Having fortunately overcome an advanced and serious case of chronic Lyme disease. By no stretch of the imagination or words, I can say that I was so wretchedly ill, that death was close at hand, others using the term “critical,” as I lay bedridden, too weak to dress or shower on my own. Dementia symptoms had set in, palsy tremors and nightmarish anxiety and obsessive thought patterns ran rampant, making me feel honestly, insane. My mind and body were horrifically ravaged. Lyme disease can be so frightening.
We finally got my diagnosis in year five. I was determined to be well and reclaim my life completely. Being half-way well was not going to be satisfactory for me. I lost so much- my career, and income, my social life, my athleticism, my vibrant health, my home and hearth. Being bedridden for over two years, I came to identify that “using” my body – to swim, to dance, to ski, to even just walk was what I missed the most. Having always been physical, outdoorsy, affectionate and actually loving exercise, I detested being “cooped up,” inside my own skin and bones, by this microscopic organism infestation. We knew it would be a long road – three to five years of treatment – to wellness. Patience, fortitude and determination were givens. Fortitude and determination I knew how to embody, patience had never been my forte before. In fact, industrious and impulsive were energies I was familiar with. Now I was being presented with the challenge of being patient with convalescence, yet also not slumping or settling for getting just part-way better.
To outsiders this may sound like nonsense, but to a Lymie, well you know just what I am talking about. It is a delicate balancing act to accept a moderate, slow paced path to recovery and also to not just flag into couch potato, sluggish stasis. It’s that final push, the steepest part of the ascent to the summit, that is often the most grueling phase in a high mountain trek. It is no different with overcoming chronic Lyme disease. After a long, arduous, often muddy course, switchbacks included, holding on and forging to the uninhabited, rock bare summit is a victory!
Most likely this appears as a feat of endurance and stamina. It is at a certain level. Much of the Lyme conquest involves a positive mental mindset and use of willpower. Developing inner strength and patience clearly are helpmates. But, the piece actually of greatest assistance to me during the “final summit” of “Mount Lyme,” involved creating an inner sanctuary within my being. Stilling my overactive mind, letting go of the negative mental Lyme vortex and truly cherishing my own sensitivity was a critical turning point. Like a rope belay over a rocky face, this inner sanctuary is an oasis in the storm of illness, and an essential supportive measure if one wishes to reach the pinnacle of full recovery.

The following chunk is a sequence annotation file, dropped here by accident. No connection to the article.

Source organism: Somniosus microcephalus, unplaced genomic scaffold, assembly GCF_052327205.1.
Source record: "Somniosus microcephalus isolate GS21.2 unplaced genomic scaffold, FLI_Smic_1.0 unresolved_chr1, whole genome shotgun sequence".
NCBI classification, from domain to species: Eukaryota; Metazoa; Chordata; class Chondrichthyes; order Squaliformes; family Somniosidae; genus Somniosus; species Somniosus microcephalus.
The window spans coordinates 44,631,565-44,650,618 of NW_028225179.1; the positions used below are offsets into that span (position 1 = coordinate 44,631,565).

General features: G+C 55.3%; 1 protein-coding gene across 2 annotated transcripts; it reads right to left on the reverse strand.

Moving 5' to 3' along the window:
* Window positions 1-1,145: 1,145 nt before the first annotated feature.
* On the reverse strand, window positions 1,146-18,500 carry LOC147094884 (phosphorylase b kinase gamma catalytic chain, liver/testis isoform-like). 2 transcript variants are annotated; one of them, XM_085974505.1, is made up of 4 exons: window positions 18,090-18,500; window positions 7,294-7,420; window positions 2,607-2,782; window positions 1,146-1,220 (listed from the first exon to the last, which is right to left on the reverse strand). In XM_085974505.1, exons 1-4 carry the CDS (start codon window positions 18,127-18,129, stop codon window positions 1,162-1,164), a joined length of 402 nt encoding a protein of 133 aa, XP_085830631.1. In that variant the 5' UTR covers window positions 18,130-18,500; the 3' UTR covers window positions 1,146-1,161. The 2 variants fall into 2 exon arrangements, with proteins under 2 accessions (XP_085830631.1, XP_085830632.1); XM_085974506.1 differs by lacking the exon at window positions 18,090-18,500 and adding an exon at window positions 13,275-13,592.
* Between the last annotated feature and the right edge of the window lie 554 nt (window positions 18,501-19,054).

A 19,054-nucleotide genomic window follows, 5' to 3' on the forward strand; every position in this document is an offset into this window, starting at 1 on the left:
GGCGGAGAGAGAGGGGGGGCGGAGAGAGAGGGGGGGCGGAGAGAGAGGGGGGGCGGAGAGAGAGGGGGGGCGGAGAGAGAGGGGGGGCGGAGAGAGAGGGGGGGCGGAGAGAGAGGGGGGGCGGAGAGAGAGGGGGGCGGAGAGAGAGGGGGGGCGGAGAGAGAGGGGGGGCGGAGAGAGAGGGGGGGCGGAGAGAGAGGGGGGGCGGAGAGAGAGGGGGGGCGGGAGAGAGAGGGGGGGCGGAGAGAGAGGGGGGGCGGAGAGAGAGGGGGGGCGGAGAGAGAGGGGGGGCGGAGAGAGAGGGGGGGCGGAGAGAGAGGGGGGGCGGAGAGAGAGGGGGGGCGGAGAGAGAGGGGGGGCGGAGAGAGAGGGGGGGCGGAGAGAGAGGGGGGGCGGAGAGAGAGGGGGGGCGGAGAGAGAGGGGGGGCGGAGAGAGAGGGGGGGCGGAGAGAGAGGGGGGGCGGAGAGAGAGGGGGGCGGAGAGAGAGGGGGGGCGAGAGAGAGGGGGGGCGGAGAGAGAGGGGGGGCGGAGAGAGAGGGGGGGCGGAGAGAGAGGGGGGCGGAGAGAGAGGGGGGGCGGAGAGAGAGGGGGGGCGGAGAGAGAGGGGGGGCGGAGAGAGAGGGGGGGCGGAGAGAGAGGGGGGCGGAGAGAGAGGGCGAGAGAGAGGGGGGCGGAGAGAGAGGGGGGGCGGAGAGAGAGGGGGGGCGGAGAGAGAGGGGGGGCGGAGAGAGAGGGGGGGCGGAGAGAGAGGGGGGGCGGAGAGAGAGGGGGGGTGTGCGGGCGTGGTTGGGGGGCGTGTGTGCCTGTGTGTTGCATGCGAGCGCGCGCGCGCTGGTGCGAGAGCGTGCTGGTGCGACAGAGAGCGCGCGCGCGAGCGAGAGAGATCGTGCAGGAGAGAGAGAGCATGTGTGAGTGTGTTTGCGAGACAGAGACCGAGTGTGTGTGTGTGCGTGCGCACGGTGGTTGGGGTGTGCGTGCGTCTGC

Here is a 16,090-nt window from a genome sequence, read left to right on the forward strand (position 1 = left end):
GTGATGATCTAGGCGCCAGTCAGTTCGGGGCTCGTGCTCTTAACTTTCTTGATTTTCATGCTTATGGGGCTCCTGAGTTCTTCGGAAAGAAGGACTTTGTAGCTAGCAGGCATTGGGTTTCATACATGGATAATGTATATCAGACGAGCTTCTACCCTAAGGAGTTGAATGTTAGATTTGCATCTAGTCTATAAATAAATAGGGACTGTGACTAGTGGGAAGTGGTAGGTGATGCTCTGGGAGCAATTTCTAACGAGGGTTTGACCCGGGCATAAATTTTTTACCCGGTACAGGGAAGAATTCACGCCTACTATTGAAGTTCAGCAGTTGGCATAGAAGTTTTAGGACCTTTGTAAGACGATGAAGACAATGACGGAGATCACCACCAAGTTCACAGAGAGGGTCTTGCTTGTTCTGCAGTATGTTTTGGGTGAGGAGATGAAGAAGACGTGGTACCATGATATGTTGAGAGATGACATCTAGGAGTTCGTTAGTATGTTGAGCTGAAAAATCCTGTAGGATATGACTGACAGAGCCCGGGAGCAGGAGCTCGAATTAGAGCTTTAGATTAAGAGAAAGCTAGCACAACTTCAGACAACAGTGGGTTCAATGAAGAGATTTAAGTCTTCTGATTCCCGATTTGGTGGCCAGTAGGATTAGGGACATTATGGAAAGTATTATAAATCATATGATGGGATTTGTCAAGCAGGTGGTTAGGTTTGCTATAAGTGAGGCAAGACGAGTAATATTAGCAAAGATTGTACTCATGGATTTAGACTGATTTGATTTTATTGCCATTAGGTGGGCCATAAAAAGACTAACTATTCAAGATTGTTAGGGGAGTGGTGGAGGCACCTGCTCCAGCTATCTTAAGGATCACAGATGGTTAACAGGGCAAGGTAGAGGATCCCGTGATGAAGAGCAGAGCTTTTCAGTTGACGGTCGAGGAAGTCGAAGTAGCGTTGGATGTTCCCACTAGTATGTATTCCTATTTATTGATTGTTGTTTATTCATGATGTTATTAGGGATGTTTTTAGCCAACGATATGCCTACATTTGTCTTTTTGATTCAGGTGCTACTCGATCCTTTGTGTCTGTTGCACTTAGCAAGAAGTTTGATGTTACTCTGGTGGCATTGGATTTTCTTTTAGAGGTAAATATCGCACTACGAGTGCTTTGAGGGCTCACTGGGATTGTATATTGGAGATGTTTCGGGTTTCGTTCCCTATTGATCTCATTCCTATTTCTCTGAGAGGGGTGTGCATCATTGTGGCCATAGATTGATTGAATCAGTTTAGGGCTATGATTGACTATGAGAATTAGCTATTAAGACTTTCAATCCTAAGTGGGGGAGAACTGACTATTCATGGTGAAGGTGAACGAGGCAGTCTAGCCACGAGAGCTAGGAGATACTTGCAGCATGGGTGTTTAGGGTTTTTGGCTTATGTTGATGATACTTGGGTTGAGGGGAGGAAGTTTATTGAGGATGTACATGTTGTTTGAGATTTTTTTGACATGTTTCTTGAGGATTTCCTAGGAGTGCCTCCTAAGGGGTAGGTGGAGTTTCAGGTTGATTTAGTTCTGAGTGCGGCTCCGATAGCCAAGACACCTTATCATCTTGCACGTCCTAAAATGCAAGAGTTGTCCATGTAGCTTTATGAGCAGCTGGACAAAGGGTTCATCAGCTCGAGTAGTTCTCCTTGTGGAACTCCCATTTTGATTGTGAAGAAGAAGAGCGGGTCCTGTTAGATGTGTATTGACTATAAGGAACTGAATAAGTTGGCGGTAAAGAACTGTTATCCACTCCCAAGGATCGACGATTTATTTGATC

The organism of Lyme disease, the borrelia in particular, is a negative, self destructive, despairing energy. I have lived it fully! I know the mental/emotional state of this illness intimately. There is a very dark, heavy, sorrowful, self-pitying, negative element to the vibration of the bacteria. It erodes the positive neurotransmitters and amino acids of the brain. The nervous system becomes entirely taxed, depleted and sometimes damaged. When our “feel good” hormones and brain chemicals become messed around with, well then we readily slip into fragile, self torturing, obsessive thoughts and feelings. Lyme does this. We can however, deal with the downward spiral.
It is hard at first to lasso the run-away thoughts associated with emotions, such as, the anxiety, sadness, anger, and betrayal we experience, when so wretchedly ill, weak and in pain. Many of us have lost important pieces of our lives and self-confidence from Lyme’s encampment. It is honestly infuriating, traumatic and over whelming to endure the torturous experience of suffering. Yet, as human beings, we are very resilient and possess a powerful conduit of healing energy, all linked to our internal self.
Purposefully setting positive mental images in our mind’s eye is the first step in creating an inner sanctuary. Just as my father guided me in “Out of the Woods; Healing Lyme Disease, Body, Mind & Spirit” into “seeing” myself on a favorite sunny beach, soaking in the sun and sensory associations, I urge you to see yourself in your own happy, comfortable, healthy setting. Really sit with this image; your eyes closed, seeing the colors, sensing the smells and textures. Be there! Allow your physical and emotional self to relish in this positive setting and feelings. In doing so, you are initiating the mind-body healing pathway, and beginning to produce a trickle of hormones and neurochemicals that are the beneficial variety and will in turn stimulate the immune system.
I suggest visiting this lovely place within your mind’s eye, many times in your day, reinforcing a positive trend. By cultivating this inner sanctuary of comfort and beauty, you are accessing your own healing energy and intention to embrace wellness. All forms of illness can benefit from working with our own inner healing powers. The new frontier evaluating the biology of these mind-body skills is called Epigenetic Medicine. Though time honored healing work, scoffed off by medicine for a half century, once again we can skillfully reclaim our own inner powers and integrate the mind-body pathway as a valuable piece for a full life return to well-being.
I have many more healing tools and understandings to share. They were all critical vehicles in helping me to fully recover from advanced Lyme disease. I will continue to bring some of them forth here in my “Journeys in Healing” blog, but the entire spectrum will be available in my next book, “The Lyme Disease Healing Workbook.”
May you be graced with peace and beauty, as you began to create your own inner sanctuary.